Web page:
Since May 17, 1875, when African-American jockey Oliver Lewis rode Aristides to victory in the first Kentucky Derby at Churchill Downs, America’s love of horse racing began. Including Lewis, fourteen of the fifteen jockeys in the derby were African Americans. And African-Americans won 15 of the first 28 derbies, before the Jim Crow era forced them out.
Horse racing and the equine industry as a whole has a deep and rich tradition here in Kentucky. No other place in America is as synonymous with horses than Kentucky. Most people are familiar with Louisville being the home to the “most exciting two minutes in sports” and Lexington being the “Horse Capital of the World”, but did you know that Shelbyville, KY is known as the “Saddlebred Capital of the World”?
But today, we’ll just focus on thoroughbreds.
To understand horse racing, you have to understand a bit about the athletes who race – thoroughbreds. A thoroughbred is a foal that is the product of a “live cover,” meaning a witnessed natural mating of a stallion and a mare. All thoroughbreds share the same birthday, January 1, regardless of when they were foaled. This is a practice that dates back to the 1800s to unify the horses that were racing. To help with timing, there is an official breeding season, which starts in mid-February and runs through early June in the Northern hemisphere. The gestation period of a horse is roughly 11 months, and all thoroughbred horses in the northern hemisphere turn another year older January 1st regardless of their actual birth date. So as you can see, it is very important to get the timing right, because a thoroughbred foal born on December 29, would be considered 1 year old just three days later.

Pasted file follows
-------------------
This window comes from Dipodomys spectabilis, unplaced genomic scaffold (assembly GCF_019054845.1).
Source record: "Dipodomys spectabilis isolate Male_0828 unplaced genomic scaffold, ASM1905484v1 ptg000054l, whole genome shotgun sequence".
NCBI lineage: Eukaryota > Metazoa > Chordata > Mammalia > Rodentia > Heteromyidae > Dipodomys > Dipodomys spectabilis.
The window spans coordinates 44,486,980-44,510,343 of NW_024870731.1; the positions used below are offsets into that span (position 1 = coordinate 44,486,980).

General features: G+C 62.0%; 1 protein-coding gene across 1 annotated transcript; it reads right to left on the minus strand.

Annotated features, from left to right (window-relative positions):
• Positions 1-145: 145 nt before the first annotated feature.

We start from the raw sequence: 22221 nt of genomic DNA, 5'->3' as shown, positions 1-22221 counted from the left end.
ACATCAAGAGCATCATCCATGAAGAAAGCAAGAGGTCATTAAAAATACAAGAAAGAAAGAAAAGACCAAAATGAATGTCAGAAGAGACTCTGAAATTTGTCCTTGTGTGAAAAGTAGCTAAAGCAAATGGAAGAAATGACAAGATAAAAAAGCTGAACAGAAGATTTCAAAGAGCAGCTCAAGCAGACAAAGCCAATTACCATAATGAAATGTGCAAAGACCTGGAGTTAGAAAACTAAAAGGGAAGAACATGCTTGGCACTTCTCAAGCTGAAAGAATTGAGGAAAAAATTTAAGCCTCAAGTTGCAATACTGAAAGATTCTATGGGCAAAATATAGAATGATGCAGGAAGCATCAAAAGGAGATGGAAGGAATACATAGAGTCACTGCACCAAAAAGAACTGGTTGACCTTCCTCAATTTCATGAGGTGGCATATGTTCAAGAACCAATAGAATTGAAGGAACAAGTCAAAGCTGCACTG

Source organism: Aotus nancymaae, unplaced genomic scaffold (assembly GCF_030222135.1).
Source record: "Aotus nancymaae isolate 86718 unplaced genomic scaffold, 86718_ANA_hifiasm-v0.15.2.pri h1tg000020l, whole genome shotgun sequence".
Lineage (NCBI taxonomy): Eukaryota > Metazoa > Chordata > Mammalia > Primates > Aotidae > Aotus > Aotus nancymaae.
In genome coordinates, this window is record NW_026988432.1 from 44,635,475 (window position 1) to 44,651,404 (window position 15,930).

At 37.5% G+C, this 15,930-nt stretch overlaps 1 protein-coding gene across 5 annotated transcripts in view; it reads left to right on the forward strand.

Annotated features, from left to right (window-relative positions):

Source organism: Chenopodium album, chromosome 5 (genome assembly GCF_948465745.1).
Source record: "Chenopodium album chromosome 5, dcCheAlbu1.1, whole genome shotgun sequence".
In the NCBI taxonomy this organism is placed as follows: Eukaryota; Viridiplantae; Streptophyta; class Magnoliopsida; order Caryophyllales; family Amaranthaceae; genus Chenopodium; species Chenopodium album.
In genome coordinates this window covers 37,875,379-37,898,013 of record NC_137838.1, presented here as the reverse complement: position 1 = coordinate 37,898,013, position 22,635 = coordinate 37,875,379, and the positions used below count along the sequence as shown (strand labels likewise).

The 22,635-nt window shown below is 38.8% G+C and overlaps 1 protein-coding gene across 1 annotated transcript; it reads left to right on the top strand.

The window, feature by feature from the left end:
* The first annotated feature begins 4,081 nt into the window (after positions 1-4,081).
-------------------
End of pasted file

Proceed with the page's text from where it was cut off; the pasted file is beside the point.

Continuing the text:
Now, about horse racing and the injuries.
The majority of injuries in racehorses are limb injuries sustained from their heavy weight, somewhere between 900 to 1200 pounds, running around the track at high speeds. Horses have four legs, so each leg carries around 250 pounds. If a horse sustains an injury to a limb, or God forbid breaks a limb, it is a daunting task to be able to repair that limb to be able to sustain that weight load again. Horses are meant to move, so unlike a human, you cannot put them on bedrest, because if a horse lays down too long, their blood flow diminishes and they can develop infections, ulcers and die. Because of these factors, horses are euthanized. And just like other sports, horses can be subject to illegal doping and medications that can cause long-term issues and jeopardize the integrity of the sport.
Unlike most major sports, like the NBA, NFL and MLB, there is no unifying body for the horse racing industry. Regulations in Kentucky are not the same as regulations in California, New York or Maryland. There is a racetrack coalition that was formed three years ago to start addressing these issues, but again there is still no single entity to regulate the sport.
Despite all of the news around horse deaths at Churchill Downs this past week, the majority of thoroughbreds go on to have successful and healthy careers, and then are able to retire and live amazing lives. Some are retrained for other horse-related careers, some will stand stud at a thoroughbred farm where you can visit them and their foals, and then others will go to a retirement farm like Old Friends in Georgetown, KY.
This is a very deep and complicated subject, and I am by no means a veterinarian nor do I work in the equine industry, so there are other areas around this subject that I cannot fully speak on. But, if you really want to learn more about horses, I encourage you to go visit a horse farm to gain a better understanding of the love and care these horses receive from the farms and their staff on a daily basis rather than fall victim to uneducated opinion writers. I am not here to persuade you to go one way or the other, but I am here to share some insight and resources. So, if you want to learn more about horses, book a horse farm tour or a racetrack tour – you won’t be disappointed.